Results: 5

1.
Fig. 5.

Fig. 5. From: Early photon tomography allows fluorescence detection of lung carcinomas and disease progression in mice in vivo.

Fluorescence reconstructions obtained by using early arriving photons compared with ungated (continuous-wave) photons in a mouse with an LLC tumor, 10 days after injection. The forward model for early arriving photons and ungated photons are shown (A and B) as well as the fluorescence reconstructions for the axial slice (C and D), and the corresponding X-ray CT axial slice (E). The use of early photons enables fluorescence reconstructions with superior resolution and localization of the activated fluorophore in the right lobe of the lung, as well as on the contralateral side compared with the ungated reconstruction.

Mark J. Niedre, et al. Proc Natl Acad Sci U S A. 2008 December 9;105(49):19126-19131.
2.
Fig. 4.

Fig. 4. From: Early photon tomography allows fluorescence detection of lung carcinomas and disease progression in mice in vivo.

Longitudinal EPT imaging study measuring growth of LLC tumors in individual animals at 4-day intervals (n = 6). (A–C) Example X-ray CT axial slices at days 4, 8, and 12, from a single animal; (D–F) EPT reconstructions corresponding the CT axial slices in the same animal. (G) An excellent correlation was observed between the tumor volume calculated with the EPT system versus CT imaging. Tumors could be resolved with EPT after 4 days, corresponding to a minimum detectable tumor size of ≈0.02 cm (3).

Mark J. Niedre, et al. Proc Natl Acad Sci U S A. 2008 December 9;105(49):19126-19131.
3.
Fig. 3.

Fig. 3. From: Early photon tomography allows fluorescence detection of lung carcinomas and disease progression in mice in vivo.

Tumor-bearing (LLC tumor, 8 days after inoculation) and control mice were injected with the cathepsin-activatable probe Prosense-750 24 h before EPT imaging. After tomographic imaging they were immediately killed and dissected for surface-reflectance imaging. White light reflectance images of excised right (A) and left (B) lobes of the lung of a mouse with an LLC tumor and from a control mouse (C) are shown, as well as normalized planar-fluorescence images of the same lung tissue (D–F). The fluorescence was most intense in the tumor, and other microfoci, but was globally present at elevated levels throughout the entire organ versus controls. The time required for epiluminescence imaging herein resulted in significant microscopic degradation of the lung tissue so that subsequent immunohistochemical analysis of the tissue was impossible.

Mark J. Niedre, et al. Proc Natl Acad Sci U S A. 2008 December 9;105(49):19126-19131.
4.
Fig. 1.

Fig. 1. From: Early photon tomography allows fluorescence detection of lung carcinomas and disease progression in mice in vivo.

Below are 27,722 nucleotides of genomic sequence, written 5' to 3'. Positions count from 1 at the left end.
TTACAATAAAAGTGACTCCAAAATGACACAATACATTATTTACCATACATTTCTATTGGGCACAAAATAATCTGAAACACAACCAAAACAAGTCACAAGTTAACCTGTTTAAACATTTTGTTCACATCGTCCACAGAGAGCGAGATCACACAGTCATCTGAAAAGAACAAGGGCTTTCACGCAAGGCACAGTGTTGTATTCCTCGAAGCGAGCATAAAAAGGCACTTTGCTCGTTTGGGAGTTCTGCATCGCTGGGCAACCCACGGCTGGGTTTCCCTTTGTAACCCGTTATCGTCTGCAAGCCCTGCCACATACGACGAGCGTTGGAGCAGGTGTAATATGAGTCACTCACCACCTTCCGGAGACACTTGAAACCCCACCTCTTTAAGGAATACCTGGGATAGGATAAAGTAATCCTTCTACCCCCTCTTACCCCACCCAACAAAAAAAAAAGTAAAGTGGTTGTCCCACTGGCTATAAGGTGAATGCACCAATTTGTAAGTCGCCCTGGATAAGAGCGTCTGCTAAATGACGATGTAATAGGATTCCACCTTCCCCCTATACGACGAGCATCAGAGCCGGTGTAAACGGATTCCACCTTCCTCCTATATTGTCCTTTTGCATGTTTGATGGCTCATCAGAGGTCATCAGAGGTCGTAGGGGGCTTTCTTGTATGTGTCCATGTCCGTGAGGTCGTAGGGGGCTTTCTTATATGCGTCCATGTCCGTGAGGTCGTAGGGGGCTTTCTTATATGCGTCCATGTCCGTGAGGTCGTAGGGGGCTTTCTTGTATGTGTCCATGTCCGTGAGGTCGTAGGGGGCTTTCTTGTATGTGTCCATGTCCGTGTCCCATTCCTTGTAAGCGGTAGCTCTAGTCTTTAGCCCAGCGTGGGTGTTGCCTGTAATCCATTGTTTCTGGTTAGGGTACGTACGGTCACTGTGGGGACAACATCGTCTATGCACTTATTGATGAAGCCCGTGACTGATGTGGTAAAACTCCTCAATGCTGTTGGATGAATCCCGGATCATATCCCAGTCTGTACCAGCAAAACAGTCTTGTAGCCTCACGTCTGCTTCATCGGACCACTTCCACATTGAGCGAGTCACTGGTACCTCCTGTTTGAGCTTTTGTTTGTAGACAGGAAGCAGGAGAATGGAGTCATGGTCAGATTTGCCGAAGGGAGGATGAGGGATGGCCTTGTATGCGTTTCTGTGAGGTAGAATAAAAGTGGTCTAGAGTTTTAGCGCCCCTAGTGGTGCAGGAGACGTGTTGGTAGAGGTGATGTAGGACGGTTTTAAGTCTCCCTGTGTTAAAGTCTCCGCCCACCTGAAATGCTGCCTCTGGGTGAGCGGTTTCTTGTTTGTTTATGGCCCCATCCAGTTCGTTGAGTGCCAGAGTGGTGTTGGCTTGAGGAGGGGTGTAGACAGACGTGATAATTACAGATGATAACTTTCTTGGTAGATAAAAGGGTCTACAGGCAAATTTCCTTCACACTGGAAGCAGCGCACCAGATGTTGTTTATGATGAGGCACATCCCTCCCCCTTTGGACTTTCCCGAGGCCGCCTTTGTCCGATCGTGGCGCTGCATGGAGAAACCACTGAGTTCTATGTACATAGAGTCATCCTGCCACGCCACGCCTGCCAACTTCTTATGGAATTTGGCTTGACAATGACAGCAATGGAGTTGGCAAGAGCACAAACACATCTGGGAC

The early photon tomography (EPT) experimental approach. (A) Experimental setup. Early arriving photons are detected by using the gated intensified CCD system. The animal is placed in the custom built cylindrical carbon-fiber tube (B) for scanning. As photons propagate through the diffusive medium, they disperse temporally (C). The experimentally measured Green's functions describing the path of photons propagating between a source (S) and detector (D) pair, measured at an early-time gate (D) and the early-photon forward model used in the reconstructions (E). This model was calculated by using a normalized cumulant approximation to the Boltzmann transport equation and agreed well with the measured weight function. The weight function for diffuse (CW) photons for the same geometry is also shown for comparison (F). The radial spread of the early arriving photons is drastically reduced, thereby allowing the excellent resolution possible with the EPT.

Mark J. Niedre, et al. Proc Natl Acad Sci U S A. 2008 December 9;105(49):19126-19131.
5.
Fig. 2.

Fig. 2. From: Early photon tomography allows fluorescence detection of lung carcinomas and disease progression in mice in vivo.

EPT imaging of a Lewis Lung Carcinoma tumor model in mice. (A and B) Three-dimensional rendering of a mouse with an LLC tumor 8 days after inoculation and a wild-type control. Mice were injected with a cathepsin-activatable probe (Prosense-750) 24 h before scanning with the EPT system. (C–E) Selected axial CT slices from the 2 mice. The 2 white circles on either side of the mouse are from the carbon-fiber holder. (F–H) Axial EPT reconstructions corresponding to the CT slices (arbitrary units). (I–K) Overlay of the EPT reconstruction on the CT slice. Histology was performed on excised lung samples. (L–N) H&E stain of tumor, lung tissue that was contralateral to the tumor tissue, and normal lung tissue, respectively. (O–Q) Macrophage-3 stain and (R–T) cathepsin B stain of the same tissue. Near-infrared fluorescence (NIRF) microscopy was also performed on adjacent tissue sections (U–W). The increased macrophage, cathepsin B, and NIRF levels in the primary tumor and the contralateral side corroborates the increased fluorescence signal from the protease-activatable probe measured with the EPT system. As discussed in the text, the increased fluorescence in the contralateral side was primarily due to the host inflammatory response of the lung in response to tumoral challenge as well as microscopic growth of LLC cancer cells into normal tissue. The fluorescent streaks emanating from the side of the animal are reconstruction artifacts.

Mark J. Niedre, et al. Proc Natl Acad Sci U S A. 2008 December 9;105(49):19126-19131.

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